There are certain factors linked to skin cancer. It’s important to be aware of these factors so that you can be mindful of your surroundings and keep a close eye on your skin and any abnormalities that may develop.
Sometimes an individual is born with the risks for skin cancer, but for others, it can develop from years of sun exposure. Either way, it’s wise to be aware of the common risks associated with skin cancer. Below are some of them.
This is, by now, common knowledge: Excessive sun exposure can lead to skin cancer. This is especially true if a person doesn’t wear sunscreen or block the sun in any way. When you’re planning to be outdoors, be aggressive in your skin protection. Wear hats, scarves, sunglasses, sun-protective clothing, use umbrellas and parasols—and above all else, wear a strong sunscreen.
No tan is worth it! Nearly every dermatologist would love for tanning beds to be banned as there is no such thing as a tanning bed that doesn’t have the potential to induce damage to the skin. These devices emit UVA radiation, which not only causes wrinkles and age spots—it also enhances the risk of developing skin cancer.
Individuals who live in very sunny or high-altitude climates get much more sun exposure than those who live elsewhere, and therefore are more susceptible to skin cancer. Other environmental factors that may lead to skin cancer include exposure to chemicals, ionizing radiation, chronic infrared radiation, and chemical carcinogens.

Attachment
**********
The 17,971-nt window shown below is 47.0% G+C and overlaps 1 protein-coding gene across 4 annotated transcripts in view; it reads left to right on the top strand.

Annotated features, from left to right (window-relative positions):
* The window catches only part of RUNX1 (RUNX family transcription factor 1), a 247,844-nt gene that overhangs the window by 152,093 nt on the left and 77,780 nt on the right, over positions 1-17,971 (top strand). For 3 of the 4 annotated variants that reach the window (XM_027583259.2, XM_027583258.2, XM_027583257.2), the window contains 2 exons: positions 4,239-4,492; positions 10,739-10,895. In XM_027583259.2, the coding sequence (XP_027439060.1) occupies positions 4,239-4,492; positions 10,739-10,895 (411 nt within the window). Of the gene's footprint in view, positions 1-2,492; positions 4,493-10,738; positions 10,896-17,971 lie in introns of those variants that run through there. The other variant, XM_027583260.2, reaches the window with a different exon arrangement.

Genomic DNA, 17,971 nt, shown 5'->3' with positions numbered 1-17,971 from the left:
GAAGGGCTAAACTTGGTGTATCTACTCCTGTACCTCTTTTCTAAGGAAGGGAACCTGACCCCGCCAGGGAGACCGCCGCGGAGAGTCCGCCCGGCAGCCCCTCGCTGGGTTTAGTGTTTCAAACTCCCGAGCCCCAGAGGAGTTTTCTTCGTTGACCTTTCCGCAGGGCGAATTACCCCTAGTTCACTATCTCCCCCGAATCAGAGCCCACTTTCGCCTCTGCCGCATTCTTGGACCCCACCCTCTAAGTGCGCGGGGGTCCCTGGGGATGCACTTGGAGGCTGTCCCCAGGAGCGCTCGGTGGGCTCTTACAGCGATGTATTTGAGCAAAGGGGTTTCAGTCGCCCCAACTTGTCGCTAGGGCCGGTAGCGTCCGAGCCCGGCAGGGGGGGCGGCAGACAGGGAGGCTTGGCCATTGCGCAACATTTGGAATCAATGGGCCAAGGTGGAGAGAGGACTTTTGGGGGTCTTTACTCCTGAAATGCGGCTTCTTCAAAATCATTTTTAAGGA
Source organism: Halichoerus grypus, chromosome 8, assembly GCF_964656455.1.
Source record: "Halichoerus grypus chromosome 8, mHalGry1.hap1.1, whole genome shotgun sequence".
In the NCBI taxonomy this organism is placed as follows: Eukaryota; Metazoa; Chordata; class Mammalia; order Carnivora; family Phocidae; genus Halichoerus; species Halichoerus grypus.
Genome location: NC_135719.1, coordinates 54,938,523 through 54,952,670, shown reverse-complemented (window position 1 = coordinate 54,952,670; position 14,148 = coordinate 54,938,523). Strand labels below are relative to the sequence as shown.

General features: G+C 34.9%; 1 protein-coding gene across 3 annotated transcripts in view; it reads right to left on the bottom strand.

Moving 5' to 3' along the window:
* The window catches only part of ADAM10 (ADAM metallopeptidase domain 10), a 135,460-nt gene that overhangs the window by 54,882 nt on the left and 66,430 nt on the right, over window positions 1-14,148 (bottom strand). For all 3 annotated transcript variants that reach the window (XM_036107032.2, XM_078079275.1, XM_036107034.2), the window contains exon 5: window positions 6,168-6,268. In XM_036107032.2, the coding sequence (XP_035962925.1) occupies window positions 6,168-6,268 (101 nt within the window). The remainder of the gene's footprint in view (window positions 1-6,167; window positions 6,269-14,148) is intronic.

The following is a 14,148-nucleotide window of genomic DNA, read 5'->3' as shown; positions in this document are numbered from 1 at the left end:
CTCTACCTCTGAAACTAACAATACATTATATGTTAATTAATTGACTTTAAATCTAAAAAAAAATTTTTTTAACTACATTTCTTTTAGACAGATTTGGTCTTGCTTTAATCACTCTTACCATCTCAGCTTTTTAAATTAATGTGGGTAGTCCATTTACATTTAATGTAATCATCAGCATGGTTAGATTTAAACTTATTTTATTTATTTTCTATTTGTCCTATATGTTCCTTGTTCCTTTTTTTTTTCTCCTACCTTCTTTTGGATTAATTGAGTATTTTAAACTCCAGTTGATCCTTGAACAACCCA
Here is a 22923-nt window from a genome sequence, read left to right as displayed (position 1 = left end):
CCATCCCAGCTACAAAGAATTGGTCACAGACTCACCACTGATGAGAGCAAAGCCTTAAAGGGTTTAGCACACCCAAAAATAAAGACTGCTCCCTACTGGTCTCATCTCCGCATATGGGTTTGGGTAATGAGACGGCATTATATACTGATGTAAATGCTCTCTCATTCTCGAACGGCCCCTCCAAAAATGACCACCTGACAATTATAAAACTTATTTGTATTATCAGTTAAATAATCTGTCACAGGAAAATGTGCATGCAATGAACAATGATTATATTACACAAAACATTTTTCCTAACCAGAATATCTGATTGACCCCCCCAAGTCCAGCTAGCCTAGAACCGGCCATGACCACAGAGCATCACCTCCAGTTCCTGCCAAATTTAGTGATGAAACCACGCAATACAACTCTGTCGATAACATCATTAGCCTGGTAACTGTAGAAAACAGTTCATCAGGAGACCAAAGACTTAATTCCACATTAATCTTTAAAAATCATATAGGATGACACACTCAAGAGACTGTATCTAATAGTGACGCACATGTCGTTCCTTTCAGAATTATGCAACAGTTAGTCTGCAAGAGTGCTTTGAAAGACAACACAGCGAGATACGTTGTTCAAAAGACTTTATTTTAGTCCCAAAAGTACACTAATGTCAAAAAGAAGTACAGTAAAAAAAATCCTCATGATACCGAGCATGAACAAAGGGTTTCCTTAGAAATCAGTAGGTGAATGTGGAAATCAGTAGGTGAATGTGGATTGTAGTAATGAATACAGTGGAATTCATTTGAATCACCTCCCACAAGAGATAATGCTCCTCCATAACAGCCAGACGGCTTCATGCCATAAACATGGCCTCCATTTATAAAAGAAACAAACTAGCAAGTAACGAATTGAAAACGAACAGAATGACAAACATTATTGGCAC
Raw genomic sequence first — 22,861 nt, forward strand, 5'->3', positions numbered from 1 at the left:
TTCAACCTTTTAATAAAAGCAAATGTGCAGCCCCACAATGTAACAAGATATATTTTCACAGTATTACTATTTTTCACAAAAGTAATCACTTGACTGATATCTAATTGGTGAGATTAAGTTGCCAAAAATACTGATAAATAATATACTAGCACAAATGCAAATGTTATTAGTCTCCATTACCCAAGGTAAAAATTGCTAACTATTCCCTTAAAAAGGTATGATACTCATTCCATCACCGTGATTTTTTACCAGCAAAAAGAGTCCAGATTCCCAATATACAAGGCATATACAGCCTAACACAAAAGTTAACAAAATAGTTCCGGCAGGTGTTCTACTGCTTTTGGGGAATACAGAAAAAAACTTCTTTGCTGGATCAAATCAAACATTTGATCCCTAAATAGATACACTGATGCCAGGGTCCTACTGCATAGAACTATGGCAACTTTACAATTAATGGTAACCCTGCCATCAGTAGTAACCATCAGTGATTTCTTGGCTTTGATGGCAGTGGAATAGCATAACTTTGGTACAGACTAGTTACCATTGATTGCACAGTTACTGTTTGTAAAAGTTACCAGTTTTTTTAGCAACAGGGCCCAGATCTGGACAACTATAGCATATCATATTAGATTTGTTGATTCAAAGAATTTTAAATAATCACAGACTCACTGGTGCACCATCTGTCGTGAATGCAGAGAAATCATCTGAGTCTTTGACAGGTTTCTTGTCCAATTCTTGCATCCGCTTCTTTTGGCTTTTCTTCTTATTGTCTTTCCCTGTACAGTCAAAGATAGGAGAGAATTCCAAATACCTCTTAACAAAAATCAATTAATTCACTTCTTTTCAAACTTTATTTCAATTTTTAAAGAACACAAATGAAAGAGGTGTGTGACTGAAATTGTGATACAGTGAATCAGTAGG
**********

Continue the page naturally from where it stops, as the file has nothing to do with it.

Some medications have been associated with skin cancer development, including thiopurines (to treat inflammatory diseases), as well as certain medications for blood pressure, erectile dysfunction, transplant rejection, and even antibiotics.
Fair Skin and Light-Colored Eyes
Although anyone can get skin cancer, those with very light skin (especially individuals who have freckles, light-colored eyes, or fair hair), have genetic traits that are at a higher risk of taking on skin damage that could develop into skin cancer. This is because having less melanin (pigment) in the skin means having less protection from UV radiation.
Those who experience multiple blistering sunburns during their youth have an increased risk of developing skin cancer later on in life, as an adult.
Skin cancer often develops due to a combination of environmental factors and genetics. If one of your parents or a sibling has been diagnosed with skin cancer during their life, you may have an increased risk of developing it as well.
Why Choose Skin Dermatology?
Double-board certified Dr. Alissa Lamoureux is highly trained in the treatment of skin cancer. As a specialist of the skin, she treats every facet of her patients’ skin while working with the most advanced medical technology and treatment options available. She also spends double the amount of time that any other dermatologist would spend with you, working to make you a part of your own treatment plan. She accepts calls, voicemails, emails, and text messages and responds to them in a timely manner. When you choose Skin Dermatology, you can be certain that you’re in the hands of a practice that truly cares.